What is Advanced Poker Analytics — Statistical Arbitrage

In the long run, there’s no luck in poker, but the short run is longer than most people know.

Rick Bennet

Not sure if the above quote makes sense but poker has come a long way and it would be great if we could be able to determine the number short in terms of the number of hands and when does it become statistically significant. Poker Analytics has come a long way in terms of its application with HUDs and now GTO solvers which bring game theory into purview.

There are multiple types of settings and data points possible on the HUD but one of the most useful ones has been the one with these basic settings along with stat descriptions.

  • Have descriptions for stats. Gets difficult without them
  • Have the following data points:
  • VPIP: Basic Stat
  • PFR: Basic Stat
  • 3Bet (%): How wide the 3bet range is
  • Agg:
  • UOPFR:
  • F3B (%): Those with a high fold percentage can be 3bet extensively
  • CBET_F & CBET: Some players have tendencies to either bet flop or turn a lot. Shows up really well
  • CR:
  • No of hands (#): Colour coding after at least 50 hands allows a decent sample to begin with

You can probably add continuation bet of the river along with BB/100 win-rate to the HUD as well. Some strategies based on the HUD stats:

  • F3B is high, you can 3bet bluff these folks with suited connectors a lot. This will however fail with a loose table where people will call with anything. You use a tighter range in that case.
  • Some players like to make continuation bets on the flop and use such high numbers to continue with even okay or second-best hands.
  • Call those with high turn bluffs

Hand Range Visualiser

As mentioned in the previous starter article about Poker Analytics, the game is fundamentally about what hands to play and how to bet them. There is plenty of content around on ranges and what kind of hands to open, bet and call.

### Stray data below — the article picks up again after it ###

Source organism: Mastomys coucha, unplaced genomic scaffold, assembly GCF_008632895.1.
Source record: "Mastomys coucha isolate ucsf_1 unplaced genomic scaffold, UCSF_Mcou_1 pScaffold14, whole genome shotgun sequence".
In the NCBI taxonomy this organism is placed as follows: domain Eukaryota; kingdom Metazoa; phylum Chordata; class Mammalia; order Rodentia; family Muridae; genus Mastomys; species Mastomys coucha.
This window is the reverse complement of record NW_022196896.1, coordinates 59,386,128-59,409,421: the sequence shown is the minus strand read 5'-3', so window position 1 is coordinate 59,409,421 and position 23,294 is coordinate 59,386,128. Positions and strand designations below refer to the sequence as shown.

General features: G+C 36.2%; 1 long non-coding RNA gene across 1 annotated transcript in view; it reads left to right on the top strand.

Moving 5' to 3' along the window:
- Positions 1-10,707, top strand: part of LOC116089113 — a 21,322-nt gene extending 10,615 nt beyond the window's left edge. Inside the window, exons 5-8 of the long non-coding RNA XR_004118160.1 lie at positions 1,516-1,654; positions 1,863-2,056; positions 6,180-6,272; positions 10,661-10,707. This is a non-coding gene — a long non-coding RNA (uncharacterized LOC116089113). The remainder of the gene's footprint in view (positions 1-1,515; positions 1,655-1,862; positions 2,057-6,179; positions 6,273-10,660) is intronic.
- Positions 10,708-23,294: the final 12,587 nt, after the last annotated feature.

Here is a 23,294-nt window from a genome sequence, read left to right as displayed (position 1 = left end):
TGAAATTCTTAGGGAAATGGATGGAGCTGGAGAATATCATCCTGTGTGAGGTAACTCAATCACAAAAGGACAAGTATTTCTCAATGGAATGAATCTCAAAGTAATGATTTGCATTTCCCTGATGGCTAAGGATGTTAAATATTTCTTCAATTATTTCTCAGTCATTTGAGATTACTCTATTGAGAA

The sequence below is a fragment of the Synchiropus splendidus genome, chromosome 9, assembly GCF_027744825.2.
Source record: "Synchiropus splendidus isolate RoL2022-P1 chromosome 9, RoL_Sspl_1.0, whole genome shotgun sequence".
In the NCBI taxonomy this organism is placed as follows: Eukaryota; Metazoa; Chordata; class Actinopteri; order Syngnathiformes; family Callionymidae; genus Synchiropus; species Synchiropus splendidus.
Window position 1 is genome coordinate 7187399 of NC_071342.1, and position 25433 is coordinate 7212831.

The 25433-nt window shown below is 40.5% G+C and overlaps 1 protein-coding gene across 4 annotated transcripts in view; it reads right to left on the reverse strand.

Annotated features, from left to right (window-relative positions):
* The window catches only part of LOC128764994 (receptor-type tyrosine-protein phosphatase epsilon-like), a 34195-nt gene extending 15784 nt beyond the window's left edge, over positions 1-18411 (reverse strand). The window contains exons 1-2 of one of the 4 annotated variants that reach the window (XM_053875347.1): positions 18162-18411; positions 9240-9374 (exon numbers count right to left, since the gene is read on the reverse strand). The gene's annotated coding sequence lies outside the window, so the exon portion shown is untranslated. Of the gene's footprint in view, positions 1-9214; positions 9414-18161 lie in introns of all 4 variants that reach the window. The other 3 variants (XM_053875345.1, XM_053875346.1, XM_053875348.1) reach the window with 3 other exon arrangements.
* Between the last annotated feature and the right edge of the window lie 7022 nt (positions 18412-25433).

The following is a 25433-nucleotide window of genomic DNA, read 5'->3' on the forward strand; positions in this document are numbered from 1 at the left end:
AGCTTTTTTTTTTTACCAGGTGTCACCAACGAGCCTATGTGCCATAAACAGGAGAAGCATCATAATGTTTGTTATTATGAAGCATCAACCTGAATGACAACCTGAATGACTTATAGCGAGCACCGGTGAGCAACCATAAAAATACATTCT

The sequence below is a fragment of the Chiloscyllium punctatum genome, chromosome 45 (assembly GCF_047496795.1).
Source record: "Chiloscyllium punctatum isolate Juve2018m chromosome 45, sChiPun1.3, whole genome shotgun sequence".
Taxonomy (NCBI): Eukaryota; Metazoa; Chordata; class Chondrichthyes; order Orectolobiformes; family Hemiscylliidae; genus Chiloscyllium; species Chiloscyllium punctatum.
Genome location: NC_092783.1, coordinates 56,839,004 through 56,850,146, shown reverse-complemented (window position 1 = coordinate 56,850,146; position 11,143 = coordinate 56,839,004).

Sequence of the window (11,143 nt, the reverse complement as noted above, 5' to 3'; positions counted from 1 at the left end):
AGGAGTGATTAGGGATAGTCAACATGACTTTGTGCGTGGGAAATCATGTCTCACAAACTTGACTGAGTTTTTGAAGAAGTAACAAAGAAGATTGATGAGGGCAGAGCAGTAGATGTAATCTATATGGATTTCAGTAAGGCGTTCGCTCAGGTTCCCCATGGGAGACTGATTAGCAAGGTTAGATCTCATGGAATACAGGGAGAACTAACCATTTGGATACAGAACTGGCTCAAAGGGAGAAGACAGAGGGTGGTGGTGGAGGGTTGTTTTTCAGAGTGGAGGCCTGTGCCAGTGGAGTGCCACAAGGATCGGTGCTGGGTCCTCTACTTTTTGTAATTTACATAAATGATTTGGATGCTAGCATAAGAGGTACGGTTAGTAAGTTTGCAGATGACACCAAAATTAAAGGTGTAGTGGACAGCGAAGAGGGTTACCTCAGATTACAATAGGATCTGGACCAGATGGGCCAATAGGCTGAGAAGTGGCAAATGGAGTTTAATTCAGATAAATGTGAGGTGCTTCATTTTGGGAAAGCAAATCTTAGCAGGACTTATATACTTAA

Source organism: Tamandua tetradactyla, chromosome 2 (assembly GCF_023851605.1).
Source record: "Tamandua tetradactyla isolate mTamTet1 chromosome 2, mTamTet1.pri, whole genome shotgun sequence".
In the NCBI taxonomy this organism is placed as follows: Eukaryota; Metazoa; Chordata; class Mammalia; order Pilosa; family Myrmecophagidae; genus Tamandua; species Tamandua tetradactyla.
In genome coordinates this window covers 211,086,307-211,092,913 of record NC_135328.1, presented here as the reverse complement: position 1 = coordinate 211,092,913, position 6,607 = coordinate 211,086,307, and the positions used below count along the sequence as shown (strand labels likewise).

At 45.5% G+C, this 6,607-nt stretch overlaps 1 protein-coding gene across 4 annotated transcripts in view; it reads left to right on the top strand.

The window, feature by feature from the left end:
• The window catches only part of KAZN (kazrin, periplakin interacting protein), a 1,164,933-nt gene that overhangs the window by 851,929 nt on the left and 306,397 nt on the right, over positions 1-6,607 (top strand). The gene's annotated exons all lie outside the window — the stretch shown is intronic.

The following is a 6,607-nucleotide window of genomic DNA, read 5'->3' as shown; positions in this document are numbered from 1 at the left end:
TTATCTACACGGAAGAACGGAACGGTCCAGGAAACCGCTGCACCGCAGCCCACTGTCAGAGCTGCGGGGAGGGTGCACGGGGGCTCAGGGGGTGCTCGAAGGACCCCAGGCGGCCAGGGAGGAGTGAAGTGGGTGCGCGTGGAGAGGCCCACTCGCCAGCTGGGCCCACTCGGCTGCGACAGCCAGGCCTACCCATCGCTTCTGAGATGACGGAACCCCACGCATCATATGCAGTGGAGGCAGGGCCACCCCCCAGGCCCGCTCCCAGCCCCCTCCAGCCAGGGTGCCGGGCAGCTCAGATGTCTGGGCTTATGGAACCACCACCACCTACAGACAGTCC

Despite the availability of the info, there is a need to understand how much we end up following or complying with the range information. These games at micro stakes are anything but GTO.

The solution was a way to be able to visualise your opening ranges in terms of the typical starting chart. It would also be useful to know which hands to 3-bet, call and so on to get better with poker analytics. I decided to build this custom tool since it was not available on my HuD.

Visualise Your Range in Poker

The function when given starting hands take in whatever format BB or money can give a matrix in the standard format with strong, weak and marginal spots colour coded. These can further be broken down by whether you 3-bet or not, c-bet or not and so on. The charts can also be split by position.

This helps identify massive leaks in pre-flop strategy and the visualisation really aids in generating actionable feedback for the game. The performance of hand range from SB/BB (Small and Big Blinds).

  • The junk hands are represented mostly by the orange colour as we simply don’t open these positions.
  • AX and KX hands are massive leaks in this range.